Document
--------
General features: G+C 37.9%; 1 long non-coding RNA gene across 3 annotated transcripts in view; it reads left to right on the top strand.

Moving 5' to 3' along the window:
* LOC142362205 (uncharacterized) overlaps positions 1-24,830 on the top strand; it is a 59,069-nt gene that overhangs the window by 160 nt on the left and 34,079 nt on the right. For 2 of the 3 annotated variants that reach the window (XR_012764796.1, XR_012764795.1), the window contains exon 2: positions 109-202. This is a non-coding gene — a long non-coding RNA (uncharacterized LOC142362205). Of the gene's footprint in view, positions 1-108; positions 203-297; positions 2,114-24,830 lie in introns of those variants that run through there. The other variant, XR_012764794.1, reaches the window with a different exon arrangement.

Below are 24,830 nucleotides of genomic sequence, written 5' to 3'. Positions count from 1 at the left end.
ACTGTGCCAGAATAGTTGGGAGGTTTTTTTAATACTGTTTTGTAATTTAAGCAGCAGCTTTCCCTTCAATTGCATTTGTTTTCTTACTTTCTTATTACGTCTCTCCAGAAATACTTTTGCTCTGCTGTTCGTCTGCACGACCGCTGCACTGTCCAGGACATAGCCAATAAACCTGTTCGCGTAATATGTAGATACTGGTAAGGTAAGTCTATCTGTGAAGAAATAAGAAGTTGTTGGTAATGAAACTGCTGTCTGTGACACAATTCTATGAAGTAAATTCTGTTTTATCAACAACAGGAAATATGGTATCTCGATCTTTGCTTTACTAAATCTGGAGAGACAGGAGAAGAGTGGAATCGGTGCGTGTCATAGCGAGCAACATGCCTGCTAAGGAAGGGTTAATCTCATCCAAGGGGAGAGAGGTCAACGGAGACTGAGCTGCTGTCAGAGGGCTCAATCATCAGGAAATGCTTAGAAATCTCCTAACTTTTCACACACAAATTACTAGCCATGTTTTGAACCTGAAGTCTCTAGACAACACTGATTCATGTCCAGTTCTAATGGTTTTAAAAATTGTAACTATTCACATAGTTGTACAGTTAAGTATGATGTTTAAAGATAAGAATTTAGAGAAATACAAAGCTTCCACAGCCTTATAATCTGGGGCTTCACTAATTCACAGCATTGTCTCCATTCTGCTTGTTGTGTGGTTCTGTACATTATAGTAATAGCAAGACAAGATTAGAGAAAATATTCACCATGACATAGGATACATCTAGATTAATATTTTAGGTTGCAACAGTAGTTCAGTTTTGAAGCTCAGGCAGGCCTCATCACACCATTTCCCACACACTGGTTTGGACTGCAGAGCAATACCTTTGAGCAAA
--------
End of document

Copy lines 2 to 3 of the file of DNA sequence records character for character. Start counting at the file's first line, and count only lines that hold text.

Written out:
Moving 5' to 3' along the window:
* LOC142362205 (uncharacterized) overlaps positions 1-24,830 on the top strand; it is a 59,069-nt gene that overhangs the window by 160 nt on the left and 34,079 nt on the right. For 2 of the 3 annotated variants that reach the window (XR_012764796.1, XR_012764795.1), the window contains exon 2: positions 109-202. This is a non-coding gene — a long non-coding RNA (uncharacterized LOC142362205). Of the gene's footprint in view, positions 1-108; positions 203-297; positions 2,114-24,830 lie in introns of those variants that run through there. The other variant, XR_012764794.1, reaches the window with a different exon arrangement.